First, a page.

As a musician, being featured on a popular music site, especially one that isn’t essentially just a press release aggregator, is a gratifying moment. If nothing else, it’s reassuring proof that the music you’ve spent months questioning (“Is this actually shit? Oh god, it’s shit isn’t it”) might actually be decent.
So you can imagine how chuffed William Doyle (aka East India Youth) must have felt when The Quietus decided to not only feature his music, but to form an actual record company just to help bring it to a wider audience. Co-editor John Doran summed up the magnitude of that decision by comparing starting a label to “withdrawing all your money from a cash machine and setting fire to it while simultaneously flushing your own head down a toilet filled with goat’s piss”. Safe to say Doyle had made an impression.
Understandably, many people expected something very special indeed. And yet, on first listen, I found the ‘Hostel’ EP they released underwhelming. While Doyle clearly had talent for blurring the lines between pop music and more experimental composition, the end result just felt a bit wishy-washy. I have a personal bugbear for music that can easily be described as earnest, as it often turns out to be too wet, white and winsome to excite, and earnest was a word that immediately sprang to mind.
Yet when a promo copy of ‘Total Strife Forever’ dropped into my lap, I felt inclined to give it another go. Perhaps it was the fact the title appeared to be a piss-taking pun on a Foals album, a band whose “highly polished approach to ‘math rock’ is making them sound a bit like an advert for a trip on a ferry”, as Nicholas Burman recently observed here. Or perhaps it was just the fact that people still weren’t shutting up about him. Either way, I chucked my preconceptions in the chiller and slid in the CD. I’m glad I did.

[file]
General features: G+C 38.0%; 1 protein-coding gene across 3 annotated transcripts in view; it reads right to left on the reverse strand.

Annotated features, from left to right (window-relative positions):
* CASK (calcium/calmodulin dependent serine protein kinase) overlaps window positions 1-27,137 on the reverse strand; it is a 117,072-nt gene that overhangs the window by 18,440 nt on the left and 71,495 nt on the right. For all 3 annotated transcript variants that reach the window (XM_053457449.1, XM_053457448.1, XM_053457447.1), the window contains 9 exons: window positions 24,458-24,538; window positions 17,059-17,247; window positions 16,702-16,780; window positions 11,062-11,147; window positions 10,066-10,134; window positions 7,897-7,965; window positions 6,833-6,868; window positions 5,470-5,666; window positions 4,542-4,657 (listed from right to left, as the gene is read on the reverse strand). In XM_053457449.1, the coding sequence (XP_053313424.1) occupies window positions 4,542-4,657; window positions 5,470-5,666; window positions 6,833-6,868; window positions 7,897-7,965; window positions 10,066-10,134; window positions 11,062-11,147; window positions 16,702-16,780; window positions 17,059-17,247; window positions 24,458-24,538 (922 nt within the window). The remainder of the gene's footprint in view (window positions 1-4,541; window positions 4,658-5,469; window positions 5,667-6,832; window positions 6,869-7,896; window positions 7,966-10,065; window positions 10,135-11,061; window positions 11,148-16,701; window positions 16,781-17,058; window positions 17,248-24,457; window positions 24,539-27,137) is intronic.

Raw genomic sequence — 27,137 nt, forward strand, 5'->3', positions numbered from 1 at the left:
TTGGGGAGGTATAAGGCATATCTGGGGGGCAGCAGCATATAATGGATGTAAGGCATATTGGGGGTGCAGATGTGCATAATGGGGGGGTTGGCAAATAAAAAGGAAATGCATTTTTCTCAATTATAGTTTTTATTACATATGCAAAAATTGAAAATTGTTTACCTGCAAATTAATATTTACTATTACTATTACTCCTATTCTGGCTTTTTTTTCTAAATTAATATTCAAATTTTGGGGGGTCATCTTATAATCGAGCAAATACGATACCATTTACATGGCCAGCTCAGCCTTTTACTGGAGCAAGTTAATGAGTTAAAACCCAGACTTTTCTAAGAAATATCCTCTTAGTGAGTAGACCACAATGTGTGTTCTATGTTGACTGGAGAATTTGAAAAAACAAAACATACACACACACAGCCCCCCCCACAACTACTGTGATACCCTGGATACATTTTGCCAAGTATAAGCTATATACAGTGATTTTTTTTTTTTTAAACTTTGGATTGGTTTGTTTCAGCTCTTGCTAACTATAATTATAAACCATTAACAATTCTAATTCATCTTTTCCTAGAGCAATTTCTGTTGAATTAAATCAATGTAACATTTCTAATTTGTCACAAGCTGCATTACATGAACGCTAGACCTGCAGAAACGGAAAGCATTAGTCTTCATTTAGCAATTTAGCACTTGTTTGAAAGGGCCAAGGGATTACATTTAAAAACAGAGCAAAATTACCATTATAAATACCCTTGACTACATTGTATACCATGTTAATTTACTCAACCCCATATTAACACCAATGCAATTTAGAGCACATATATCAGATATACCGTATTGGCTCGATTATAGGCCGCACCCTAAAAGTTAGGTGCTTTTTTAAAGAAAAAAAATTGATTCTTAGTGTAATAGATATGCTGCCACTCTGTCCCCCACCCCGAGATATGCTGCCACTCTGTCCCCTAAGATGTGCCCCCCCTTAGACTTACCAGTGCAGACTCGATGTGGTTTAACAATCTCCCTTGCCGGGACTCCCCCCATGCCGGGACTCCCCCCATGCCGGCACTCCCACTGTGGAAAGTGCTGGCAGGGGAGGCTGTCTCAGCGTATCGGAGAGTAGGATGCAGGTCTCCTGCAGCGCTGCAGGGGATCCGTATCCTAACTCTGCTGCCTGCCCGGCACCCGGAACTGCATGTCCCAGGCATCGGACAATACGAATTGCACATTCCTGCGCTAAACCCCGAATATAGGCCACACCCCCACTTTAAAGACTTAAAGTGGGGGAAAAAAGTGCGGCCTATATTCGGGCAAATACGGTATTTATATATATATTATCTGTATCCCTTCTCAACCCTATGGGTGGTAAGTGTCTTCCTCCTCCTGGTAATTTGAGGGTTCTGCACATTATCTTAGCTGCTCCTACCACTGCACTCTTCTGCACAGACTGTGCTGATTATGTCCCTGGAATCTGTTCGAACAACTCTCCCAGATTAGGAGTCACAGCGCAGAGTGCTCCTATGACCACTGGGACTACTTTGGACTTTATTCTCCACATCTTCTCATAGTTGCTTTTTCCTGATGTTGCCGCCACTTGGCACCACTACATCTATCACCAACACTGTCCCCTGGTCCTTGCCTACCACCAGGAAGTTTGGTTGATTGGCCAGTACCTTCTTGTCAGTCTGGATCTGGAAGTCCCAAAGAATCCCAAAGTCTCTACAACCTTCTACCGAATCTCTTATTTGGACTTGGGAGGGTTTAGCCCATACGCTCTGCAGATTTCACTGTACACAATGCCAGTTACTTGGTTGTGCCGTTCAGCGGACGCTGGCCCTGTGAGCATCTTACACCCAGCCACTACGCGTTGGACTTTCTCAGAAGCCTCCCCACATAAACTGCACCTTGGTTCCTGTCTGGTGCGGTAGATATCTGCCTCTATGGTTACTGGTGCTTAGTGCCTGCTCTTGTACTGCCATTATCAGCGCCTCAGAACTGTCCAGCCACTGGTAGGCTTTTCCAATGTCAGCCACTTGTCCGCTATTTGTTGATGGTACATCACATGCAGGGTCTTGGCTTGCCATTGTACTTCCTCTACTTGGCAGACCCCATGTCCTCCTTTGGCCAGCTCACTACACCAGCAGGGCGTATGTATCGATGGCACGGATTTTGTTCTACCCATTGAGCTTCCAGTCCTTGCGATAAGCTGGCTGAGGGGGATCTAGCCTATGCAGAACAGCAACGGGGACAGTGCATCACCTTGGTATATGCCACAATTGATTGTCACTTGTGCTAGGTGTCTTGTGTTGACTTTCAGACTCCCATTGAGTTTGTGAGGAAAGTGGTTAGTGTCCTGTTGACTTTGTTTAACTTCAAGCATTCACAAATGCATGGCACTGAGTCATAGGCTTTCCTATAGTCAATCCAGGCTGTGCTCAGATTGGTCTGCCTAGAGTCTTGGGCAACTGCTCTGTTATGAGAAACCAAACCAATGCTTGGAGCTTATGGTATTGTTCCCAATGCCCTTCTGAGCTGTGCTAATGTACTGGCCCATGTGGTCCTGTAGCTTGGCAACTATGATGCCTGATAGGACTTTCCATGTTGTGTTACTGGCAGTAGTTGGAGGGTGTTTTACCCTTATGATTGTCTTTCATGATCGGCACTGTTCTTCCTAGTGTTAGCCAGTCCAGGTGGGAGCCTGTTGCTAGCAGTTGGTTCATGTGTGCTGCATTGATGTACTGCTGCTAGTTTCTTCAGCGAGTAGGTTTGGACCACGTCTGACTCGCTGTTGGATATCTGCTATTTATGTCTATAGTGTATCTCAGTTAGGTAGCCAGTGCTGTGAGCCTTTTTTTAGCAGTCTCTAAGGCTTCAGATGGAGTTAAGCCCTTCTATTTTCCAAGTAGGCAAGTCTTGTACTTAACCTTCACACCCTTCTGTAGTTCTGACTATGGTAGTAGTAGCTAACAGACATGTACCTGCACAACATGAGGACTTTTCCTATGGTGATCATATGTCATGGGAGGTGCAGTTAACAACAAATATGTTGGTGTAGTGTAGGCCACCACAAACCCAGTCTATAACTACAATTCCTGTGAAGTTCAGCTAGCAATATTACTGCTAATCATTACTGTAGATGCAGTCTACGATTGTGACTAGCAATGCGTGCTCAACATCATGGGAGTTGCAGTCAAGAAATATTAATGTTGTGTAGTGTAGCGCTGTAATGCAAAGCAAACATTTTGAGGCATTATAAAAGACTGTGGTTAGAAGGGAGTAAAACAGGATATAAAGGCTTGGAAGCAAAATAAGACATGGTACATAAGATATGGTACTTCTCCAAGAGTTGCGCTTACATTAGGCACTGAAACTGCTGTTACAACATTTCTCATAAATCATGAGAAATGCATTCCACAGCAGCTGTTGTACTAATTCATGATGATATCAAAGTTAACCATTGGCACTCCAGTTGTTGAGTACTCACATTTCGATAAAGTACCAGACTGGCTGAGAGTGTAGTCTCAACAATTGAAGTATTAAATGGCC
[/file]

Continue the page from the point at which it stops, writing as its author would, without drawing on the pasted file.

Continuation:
‘Glitter Recession’ is the first track to moor up and unload its exotic cargo – crate upon crate of Glassy phrasing and Reichian rhythms. Yet Doyle makes these potentially hazardous crates conveniently easy to access. While this track’s time signature could easily be a painful bunch of fives in the listener’s face, it’s tempered by an emotional harmonic palette that makes it significantly easier to hook into, while the cascading synthesizers have a pleasingly sugary tone.
In contrast, the pulsating synths of ‘Total Strife Forever I’ are more reminiscent of early Fuck Buttons. Yet whereas the Bristol duo are rarely able to resist the temptation to fill any empty space with rainbow noise, this feels more like a stark white casting, Rachel Whiteread style, like the impression that would be left if their music had a physical form. Strange harmonic echoes ring out and occasionally squall, with some simple keyboard chords and a 2/4 kick drum the only anchors Doyle needs as it builds towards a hypnotic crescendo.
It’s a palpable shock when his vocals suddenly intrude upon this hitherto alien world at the start of ‘Dripping Down’. That someone capable of making something so disorientating can also knock out a fairly straightforward pop song probably shouldn’t come as a surprise – Brian Eno’s been doing it for years after all – but it does give the album a sudden twist. Whether it jerks you out of your reverie or actually enhances it probably depends on your tolerance for euphoric electro-pop, but you can’t deny the man can put together a sparkling pop package, while the a capella vocal harmonies at the end let the song drift away beautifully.